Fluorescent lighting, which emits a low hum and flickers, is avoided. Shared resource and preparation areas, as well as observation rooms are also provided. For example the psychomotor therapy room is designed in a more linear proportion allowing directional movement along its length.
The therapist can prepare and organize the necessary equipment on these shelves from the adjacent resource and equipment storage area, allowing independent and structured access to the students without over-stimulation and distraction. These resource areas are located between, and accessible from, two adjacent therapy rooms.
This will economize on space and expensive equipment that can be shared. The occupational and physical therapy rooms are organized in a similar fashion. The art therapy area incorporates various activities including painting, printing, sculpture and pottery, which is located on an outdoor terrace.
As in the classrooms these different activities are organized in stations kept partially visually and spatially separate. Natural lighting is achieved through a skylight, creating an enjoyable and creative environment. Located above the pre- vocational workshop, artwork can be integrated to help students create beautiful and functional objects such as simple furniture, leather goods and home accessories. A large storage and preparation area are made available.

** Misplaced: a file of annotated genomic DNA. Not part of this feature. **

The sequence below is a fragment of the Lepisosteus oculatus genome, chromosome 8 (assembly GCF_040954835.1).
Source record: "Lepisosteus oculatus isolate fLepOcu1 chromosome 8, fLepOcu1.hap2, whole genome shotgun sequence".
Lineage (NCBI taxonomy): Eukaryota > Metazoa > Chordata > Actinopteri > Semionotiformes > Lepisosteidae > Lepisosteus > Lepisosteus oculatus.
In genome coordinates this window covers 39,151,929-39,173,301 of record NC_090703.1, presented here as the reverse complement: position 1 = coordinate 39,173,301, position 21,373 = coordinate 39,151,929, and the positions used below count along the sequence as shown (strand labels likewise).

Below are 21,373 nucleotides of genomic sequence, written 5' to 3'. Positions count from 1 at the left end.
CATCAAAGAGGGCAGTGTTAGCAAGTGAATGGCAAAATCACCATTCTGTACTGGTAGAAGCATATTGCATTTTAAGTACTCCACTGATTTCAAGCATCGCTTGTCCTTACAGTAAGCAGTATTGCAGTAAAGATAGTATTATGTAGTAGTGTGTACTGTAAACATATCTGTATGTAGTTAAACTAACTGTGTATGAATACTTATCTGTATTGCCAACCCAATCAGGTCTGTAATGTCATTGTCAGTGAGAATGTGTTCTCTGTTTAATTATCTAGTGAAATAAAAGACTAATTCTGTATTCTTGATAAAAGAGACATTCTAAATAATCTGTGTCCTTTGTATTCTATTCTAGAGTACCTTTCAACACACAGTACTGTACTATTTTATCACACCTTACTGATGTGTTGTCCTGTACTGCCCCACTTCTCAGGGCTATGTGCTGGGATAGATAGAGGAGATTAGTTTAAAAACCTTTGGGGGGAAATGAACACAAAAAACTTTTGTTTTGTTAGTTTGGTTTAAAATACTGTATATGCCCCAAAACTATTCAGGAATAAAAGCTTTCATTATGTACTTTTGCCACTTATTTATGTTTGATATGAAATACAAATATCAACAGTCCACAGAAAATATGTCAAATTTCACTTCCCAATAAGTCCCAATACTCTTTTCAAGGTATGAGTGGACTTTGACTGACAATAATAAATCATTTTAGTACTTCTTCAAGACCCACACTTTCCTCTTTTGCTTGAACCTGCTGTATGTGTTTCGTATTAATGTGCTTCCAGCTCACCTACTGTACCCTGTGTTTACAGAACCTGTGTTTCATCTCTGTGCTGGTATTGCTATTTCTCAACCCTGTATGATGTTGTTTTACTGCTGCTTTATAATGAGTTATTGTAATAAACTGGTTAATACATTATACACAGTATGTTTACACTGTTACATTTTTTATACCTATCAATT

The pre-vocational workshops are located on the ground floor with direct access to an outdoor area for large-scale activities such as carpentry and metal work, as well as formal gardening.
The activities in the workshops are divided into two groups including but not limited to woodwork, bamboo, candle making, tapestry and computers.
The workshops are furnished with adjustable stools and tables with durable surfaces throughout. Both the workshops and art studio are located close to the outlets to allow easy transportation of products and goods with minimal distraction to the rest of the center. The enclosed swimming pool and hydrotherapy are located at the farthest possible location from the classrooms and the low-stimulus zone. Being a high-stimulus function, this essential activity needs to be housed in an enclosure that minimizes acoustical disturbances such as echoes, whilst being safe and hygienic.
The hydrotherapy is comprised of a sensory pool that activates various jets at different parts of the body to provide tactile stimulation. External access for extra-curricular use is provided. The speech therapy rooms, being high-focus activities requiring a low-stimulatory environment, should be located as part of the low-stimulus zone.